Charles Dickens' classic "A Christmas Carol" is no doubt one of the most popular stories of the holiday season. Three spirits disrupt Scrooge's miserly, bitter life and challenge him to change or die. While it's not directed toward technology, I have translated the story.
Information Technology: Ghost of Christmas Past, Present or Future?
Past. Many organizations operate information technology the same as they did 20 or 30 years ago when technology was in its infancy. IT is viewed as simple, irrelevant. Nothing complex. Easily kept within a defined boundary or box. In organizational hierarchies, it's often an extension of finance. Still PC- and mainframe-based. Often referred to as data processing, information systems or information technology.
Present. The bulk of organizations are slowly making their way into early adulthood. IT is rising out of the basement and beginning to impact operations. IT remains subordinate to the C-suite. The title may include "C," but that is mostly ceremonious. Integration and interfaces become increasingly important. Still primarily reactive in nature, IT does not propel the organization forward.
Future. The ubiquitous title "technology" replaces the outmoded "information technology." Leaders view technology as an investment, not a cost center. Technology officers sit at the executive table and thrive under board-level oversight. Discussions are no longer about technical means, per se, but about the strategies and business outcomes that the technology department enables. Advanced social media, business intelligence, mobility and innovation pour out of these forward-thinking organizations. While IT enjoys this maturity in many industries, few healthcare organizations have reached the future stage.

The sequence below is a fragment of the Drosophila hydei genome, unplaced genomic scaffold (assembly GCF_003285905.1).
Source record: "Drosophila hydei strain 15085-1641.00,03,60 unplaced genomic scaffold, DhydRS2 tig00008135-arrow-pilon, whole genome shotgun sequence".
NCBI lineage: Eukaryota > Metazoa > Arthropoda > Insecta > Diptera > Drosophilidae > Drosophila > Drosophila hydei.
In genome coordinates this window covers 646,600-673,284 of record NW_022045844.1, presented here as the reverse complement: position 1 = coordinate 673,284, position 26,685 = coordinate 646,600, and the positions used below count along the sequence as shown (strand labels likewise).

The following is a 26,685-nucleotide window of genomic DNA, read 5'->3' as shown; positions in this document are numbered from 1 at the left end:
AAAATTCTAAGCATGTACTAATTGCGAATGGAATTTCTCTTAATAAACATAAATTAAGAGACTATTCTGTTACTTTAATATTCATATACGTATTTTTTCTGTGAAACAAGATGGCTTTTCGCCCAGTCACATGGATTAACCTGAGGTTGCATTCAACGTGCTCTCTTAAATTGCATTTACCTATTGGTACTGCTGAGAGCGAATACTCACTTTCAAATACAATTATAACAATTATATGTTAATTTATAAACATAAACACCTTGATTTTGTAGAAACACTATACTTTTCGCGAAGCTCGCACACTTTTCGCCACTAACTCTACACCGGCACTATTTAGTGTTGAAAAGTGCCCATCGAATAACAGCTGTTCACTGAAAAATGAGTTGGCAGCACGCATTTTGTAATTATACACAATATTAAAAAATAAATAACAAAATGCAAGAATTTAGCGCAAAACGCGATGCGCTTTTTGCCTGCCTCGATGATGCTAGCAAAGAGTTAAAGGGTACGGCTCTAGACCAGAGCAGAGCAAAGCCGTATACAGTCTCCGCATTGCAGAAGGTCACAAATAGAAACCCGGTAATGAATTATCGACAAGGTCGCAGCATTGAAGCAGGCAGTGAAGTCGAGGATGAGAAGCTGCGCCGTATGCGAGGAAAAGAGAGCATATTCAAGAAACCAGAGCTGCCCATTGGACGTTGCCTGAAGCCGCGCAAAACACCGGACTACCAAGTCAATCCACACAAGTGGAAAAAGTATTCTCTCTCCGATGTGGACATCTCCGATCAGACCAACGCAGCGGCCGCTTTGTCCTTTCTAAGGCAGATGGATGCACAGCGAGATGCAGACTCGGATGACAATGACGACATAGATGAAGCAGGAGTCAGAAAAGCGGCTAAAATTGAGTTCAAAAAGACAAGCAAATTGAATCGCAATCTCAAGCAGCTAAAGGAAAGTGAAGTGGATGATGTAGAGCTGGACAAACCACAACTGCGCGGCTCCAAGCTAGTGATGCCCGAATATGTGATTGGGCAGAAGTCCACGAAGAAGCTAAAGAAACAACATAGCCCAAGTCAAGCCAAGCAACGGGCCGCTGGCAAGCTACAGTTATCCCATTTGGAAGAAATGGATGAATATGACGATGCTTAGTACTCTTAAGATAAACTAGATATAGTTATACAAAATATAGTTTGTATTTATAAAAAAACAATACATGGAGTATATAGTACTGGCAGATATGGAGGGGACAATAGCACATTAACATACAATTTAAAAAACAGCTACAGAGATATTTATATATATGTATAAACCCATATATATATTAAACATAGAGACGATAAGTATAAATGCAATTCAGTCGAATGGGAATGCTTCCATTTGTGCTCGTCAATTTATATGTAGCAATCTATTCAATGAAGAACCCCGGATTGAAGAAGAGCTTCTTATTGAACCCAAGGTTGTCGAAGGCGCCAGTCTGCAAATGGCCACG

What can you do to ensure that technology is a strategic asset in your organization?
Right leadership. Make sure you have strong business and clinical leadership. Technical skills are important but secondary. Communication, customer relationship management and strategic thinking are key traits to look for.
Right funding. The technology budgets must not be feast or famine. Create a long-range funding plan to ensure success. Consider these investments the cost of doing business.
Right organization. Move technology from the proverbial basement to the top floor. Burying IT in organizational hierarchy drowns out verbal affirmation.
Right staffing. Healthcare is increasingly reliant upon technical capability. Technology is the most pervasive tool that touches every aspect of the business and clinical operations. Ensure that staffing reflects this reality.
Right oversight. Board oversight is ideal. Leveraging board assets, directly and indirectly, adds value. Imagine a committee composed of board members mixed with CIOs from representative organizations. Emotional and intellectual engagement transpires.
Right technology. The future is all about mobility and fact-based decisionmaking, to include predictive analytics. We no longer can operate strictly by gut. Deploy frameworks that enable the speed of business and ensure clinical agility.
After his internal analysis of the past, present and future, Scrooge is shaken from his sleep and has a clear vision of how he must change. Healthcare must wake up from its IT slumber and make progressive choices to avoid an undesirable fate. The slope continues to rise. The longer we sleep, the greater challenges we’ll face in moving out of the past to the present and into the future. The alarm is ringing. Let's wake up!
"God bless us, every one."
Edward MarxChief information officer Texas Health Resources Arlington, Texas
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